Implementation

Selected elements of the Defence Correspondents Association (DCA) to be allowed onboard HMS Montrose (ideally on sailing from port visit). The risk of them getting held onboard due to operational contingencies is to be noted but accepted.

Selected Decision Makers and Opinion Leaders to be granted access next time the ship is on passage to/from a port visit.

RN Media and Comms and DDC Campaigns to align on a proactive, all channels media campaign to support the work of the ship(s) and wider coalition activities.

Embargoes to be used with caution. If a short embargo (less than 24 Hours) allows synchronicity between broadcast and print outlets then it should be permitted. Long embargoes to ensure the release of information synchronises with (distantly related) political announcements should not be used.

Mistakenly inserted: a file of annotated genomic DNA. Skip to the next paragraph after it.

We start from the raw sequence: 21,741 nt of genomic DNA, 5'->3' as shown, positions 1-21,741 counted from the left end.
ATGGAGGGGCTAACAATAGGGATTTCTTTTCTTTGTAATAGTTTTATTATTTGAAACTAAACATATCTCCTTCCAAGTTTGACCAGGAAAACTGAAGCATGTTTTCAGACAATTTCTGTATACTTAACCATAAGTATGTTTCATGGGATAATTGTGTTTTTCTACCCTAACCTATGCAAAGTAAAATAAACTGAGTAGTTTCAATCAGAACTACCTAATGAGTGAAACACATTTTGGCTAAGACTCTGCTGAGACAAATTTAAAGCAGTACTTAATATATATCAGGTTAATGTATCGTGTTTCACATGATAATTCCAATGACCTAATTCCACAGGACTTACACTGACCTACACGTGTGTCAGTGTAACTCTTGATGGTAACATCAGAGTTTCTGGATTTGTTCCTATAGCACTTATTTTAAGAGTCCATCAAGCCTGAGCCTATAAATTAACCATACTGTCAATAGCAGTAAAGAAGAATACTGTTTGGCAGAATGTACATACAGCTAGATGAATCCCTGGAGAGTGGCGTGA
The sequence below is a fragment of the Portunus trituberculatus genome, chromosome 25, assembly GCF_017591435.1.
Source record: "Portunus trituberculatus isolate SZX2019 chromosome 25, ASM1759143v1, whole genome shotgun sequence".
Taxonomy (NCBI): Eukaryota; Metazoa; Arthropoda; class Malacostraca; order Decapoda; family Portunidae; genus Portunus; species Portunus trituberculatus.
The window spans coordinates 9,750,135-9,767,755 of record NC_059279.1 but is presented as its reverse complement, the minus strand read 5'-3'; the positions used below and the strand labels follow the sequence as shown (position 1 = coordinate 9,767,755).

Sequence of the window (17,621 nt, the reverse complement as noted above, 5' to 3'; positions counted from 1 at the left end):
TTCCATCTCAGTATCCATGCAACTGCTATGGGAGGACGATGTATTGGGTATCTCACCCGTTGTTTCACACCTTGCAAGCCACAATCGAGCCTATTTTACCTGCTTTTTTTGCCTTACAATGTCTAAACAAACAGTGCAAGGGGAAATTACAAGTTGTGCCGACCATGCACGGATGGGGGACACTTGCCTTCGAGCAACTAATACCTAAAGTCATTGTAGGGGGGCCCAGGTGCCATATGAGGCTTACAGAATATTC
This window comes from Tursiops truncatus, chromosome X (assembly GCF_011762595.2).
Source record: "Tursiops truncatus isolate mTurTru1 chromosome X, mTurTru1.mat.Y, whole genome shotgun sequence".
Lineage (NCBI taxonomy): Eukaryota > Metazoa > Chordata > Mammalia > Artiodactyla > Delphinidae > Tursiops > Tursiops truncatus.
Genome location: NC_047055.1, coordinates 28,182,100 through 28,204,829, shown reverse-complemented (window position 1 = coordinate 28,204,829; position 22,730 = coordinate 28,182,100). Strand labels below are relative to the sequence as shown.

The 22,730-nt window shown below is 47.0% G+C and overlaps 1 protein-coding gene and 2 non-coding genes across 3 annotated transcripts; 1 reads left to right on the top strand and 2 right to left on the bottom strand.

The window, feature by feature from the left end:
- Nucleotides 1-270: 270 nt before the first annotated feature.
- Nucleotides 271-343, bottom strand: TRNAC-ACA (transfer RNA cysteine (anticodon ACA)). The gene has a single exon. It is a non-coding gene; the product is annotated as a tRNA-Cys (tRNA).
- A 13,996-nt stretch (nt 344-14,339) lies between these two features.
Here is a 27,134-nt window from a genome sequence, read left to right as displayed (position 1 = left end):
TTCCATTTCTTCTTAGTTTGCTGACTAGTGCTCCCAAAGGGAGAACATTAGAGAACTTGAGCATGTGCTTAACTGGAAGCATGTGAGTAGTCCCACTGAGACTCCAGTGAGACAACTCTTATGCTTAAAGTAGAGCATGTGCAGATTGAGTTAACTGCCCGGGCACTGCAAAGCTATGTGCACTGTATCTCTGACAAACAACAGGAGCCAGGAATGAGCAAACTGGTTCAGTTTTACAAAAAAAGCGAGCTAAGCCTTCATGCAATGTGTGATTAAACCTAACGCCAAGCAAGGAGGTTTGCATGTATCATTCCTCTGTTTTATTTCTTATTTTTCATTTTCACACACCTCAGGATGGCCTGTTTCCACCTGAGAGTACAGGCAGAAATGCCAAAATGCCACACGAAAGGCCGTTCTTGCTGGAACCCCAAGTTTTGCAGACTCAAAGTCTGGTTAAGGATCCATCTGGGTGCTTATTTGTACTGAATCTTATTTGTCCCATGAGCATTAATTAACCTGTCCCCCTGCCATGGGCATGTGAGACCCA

Holding back information in anticipation of a VVIP visit should be avoided.

Ship’s Captain and PRO to be allowed to make full use of owned channels. Clear operating parameters to be set – permissions to be treated the same as, for example, weapons release criteria.

Ship’s media posture to be as agile and instinctively understood (and drilled) as their defensive posture, manning posture etc.

Scoring

Data analysis, polling and online diagnostics to be conducted and then reported on weekly and monthly to monitor effectiveness of Objectives reaching the Audiences.

Ends

[1] Government Communication Service: Objectives, Audience, Strategy, Implementation, Scoring

Chokepoint Charlie

What it’s like to operate a warship in the Strait of Hormuz